His work reflects this and if you flick through the second issue of Humanization.com you see this quite quickly. You’ve got prostitutes. Serial killers. A whole scene depicting one character’s prodigal son like descent into depravity. We’ve talked at length about these sort of depictions and I asked him how he would justify such images to a Christian who felt them unwholesome. His point is quite simply that this is the world we live in and to engage with people in this world, we cannot avoid such subject matter:
We live in an age where this is the majority of society’s attitude to material processions and the notion of love, with the wealth of information we have produced in the last decade a lot has come from very weird/dark places that have gone beyond anything you could have discovered from a play boy magazine or risky news report in the news paper. This particular page you mentioned (the aforementioned montage depicting a character’s moral slide) is just a window to highlight these issues, not glorify them or encourage practising them. I think this quote from the page will help sum up my point “But I mistook taking as living, and lived as fully as I could, takin’ what I wanted, when I wanted, however I wanted”
Whatever your feeling about that particular image (you’ll have to buy the comic for that) I think that Josh is absolutely on to something. Christian artists must become better at depicting the ugliness of the fallen world or we will fail to connect with the people who live squarely in that reality. If we simply present a hope to come, without a realisation of the grime that’s here, it will seem to many like wishful thinking disconnected with reality. This is clearly very murky territory, but I think that it’s murky territory some of us have to explore. I think Josh is a great example of someone working right on ‘the line’, and honestly working through how he imbues his art with his faith and deepens his faith through his art and uses his talent to communicate powerfully to those around him.
It is also worth noting that the world of geekdom and comics is not exactly overspilling with Christians. I asked him about this and he recognised that there weren’t many other Christians around but that people responded to the fact that he’s a Christian positively and with curiosity.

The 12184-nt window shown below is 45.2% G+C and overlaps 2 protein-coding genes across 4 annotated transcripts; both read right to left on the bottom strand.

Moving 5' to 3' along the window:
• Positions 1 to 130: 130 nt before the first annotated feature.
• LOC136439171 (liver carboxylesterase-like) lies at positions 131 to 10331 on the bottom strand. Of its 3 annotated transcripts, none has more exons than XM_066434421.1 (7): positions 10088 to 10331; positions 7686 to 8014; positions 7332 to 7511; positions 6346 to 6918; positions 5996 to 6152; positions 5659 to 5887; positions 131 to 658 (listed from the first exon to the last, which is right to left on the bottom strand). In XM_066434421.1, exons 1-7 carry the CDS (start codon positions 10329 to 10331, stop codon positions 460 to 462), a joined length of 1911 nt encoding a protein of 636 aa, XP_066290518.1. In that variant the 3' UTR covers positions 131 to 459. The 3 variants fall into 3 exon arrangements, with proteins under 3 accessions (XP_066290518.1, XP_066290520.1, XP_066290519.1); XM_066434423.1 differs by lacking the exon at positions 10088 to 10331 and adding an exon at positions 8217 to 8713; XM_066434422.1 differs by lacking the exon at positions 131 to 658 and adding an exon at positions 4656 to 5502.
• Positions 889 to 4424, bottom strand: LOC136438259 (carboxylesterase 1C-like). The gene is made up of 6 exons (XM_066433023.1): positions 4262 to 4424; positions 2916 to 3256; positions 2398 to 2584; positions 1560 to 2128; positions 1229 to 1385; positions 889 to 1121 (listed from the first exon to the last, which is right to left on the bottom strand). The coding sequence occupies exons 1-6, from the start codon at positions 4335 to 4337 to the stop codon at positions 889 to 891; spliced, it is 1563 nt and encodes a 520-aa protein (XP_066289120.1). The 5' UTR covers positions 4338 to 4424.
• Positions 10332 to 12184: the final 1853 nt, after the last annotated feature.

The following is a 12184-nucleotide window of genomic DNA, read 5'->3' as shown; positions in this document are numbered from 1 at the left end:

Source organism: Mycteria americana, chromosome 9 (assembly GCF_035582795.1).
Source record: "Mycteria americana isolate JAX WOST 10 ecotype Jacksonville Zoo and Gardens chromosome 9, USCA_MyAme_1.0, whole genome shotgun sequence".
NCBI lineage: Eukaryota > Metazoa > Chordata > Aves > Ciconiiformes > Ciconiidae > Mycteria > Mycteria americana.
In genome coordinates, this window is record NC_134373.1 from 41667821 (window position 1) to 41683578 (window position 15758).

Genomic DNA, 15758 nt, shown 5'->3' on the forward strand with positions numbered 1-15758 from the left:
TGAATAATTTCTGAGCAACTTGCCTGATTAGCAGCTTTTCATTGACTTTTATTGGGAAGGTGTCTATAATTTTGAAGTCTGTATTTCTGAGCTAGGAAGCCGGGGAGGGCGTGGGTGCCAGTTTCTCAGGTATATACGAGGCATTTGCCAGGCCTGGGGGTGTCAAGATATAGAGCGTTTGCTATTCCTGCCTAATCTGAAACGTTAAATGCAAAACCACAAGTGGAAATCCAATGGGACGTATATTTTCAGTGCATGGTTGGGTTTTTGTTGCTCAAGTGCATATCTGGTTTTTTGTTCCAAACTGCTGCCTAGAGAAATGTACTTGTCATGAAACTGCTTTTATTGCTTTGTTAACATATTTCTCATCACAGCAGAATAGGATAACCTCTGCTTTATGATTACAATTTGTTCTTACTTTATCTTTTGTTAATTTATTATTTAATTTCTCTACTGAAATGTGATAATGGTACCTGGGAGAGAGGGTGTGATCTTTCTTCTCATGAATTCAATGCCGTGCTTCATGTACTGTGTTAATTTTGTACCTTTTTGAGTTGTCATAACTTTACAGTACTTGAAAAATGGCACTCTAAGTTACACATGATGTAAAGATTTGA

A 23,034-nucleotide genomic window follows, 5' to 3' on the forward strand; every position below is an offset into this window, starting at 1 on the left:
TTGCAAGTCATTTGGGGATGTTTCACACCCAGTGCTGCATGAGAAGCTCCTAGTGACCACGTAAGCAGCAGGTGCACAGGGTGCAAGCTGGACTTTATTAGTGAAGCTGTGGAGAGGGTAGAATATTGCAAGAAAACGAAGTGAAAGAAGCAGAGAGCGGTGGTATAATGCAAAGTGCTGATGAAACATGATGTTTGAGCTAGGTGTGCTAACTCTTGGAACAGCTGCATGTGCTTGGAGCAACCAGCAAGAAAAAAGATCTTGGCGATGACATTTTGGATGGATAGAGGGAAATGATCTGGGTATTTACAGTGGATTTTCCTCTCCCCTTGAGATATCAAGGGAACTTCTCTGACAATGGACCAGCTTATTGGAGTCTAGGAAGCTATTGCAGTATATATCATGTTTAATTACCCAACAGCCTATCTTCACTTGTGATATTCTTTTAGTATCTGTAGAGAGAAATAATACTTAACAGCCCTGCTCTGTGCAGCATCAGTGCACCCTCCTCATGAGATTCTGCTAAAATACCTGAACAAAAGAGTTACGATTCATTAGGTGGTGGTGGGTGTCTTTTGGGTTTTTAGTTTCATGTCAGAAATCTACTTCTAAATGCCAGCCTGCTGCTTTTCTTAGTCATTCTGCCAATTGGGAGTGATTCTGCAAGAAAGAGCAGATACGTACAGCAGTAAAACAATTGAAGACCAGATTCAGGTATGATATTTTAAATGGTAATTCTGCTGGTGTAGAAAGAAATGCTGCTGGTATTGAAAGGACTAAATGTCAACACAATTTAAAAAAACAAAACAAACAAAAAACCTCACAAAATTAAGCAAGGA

In his work itself, he’s certainly moved past the preachy images of his childhood. (‘…It would be weird to plug every picture (at a My Little Pony Convention) by telling people that Jesus loves them.’) For Josh, the best way he can be a witness in his world and work is to be ‘nice to people, do the best I can and stay very positive.’ He expresses his aim succinctly and simply, but as usual gets it totally on the button in my opinion- he wants people who meet him to go away saying:
‘That Jowybean guy, there’s something about him that was different.’
He’s come a long way since Veggie Tales and I’m very excited to see where he’s going to go next. He’s already working on the third issue of Humanization.com and is also looking to continue working as a freelancer in everything from children’s picture books to comics to animations to continuing vending at geek conventions. The project he is most excited about though is working with local historians to document the story behind towns and villages around Birmingham and further afield (building on his Bearwood Art and History Project). He sums this up like this:
I believe that this ambitious endeavour of mine would be a way of giving a spotlight, not to just me as a creative, but mostly to the unsung heroes that God has made… God has blessed me with a wacky but beautiful imagination and I know he wants me to share that with as many people… both in faith or not.
I couldn’t agree more.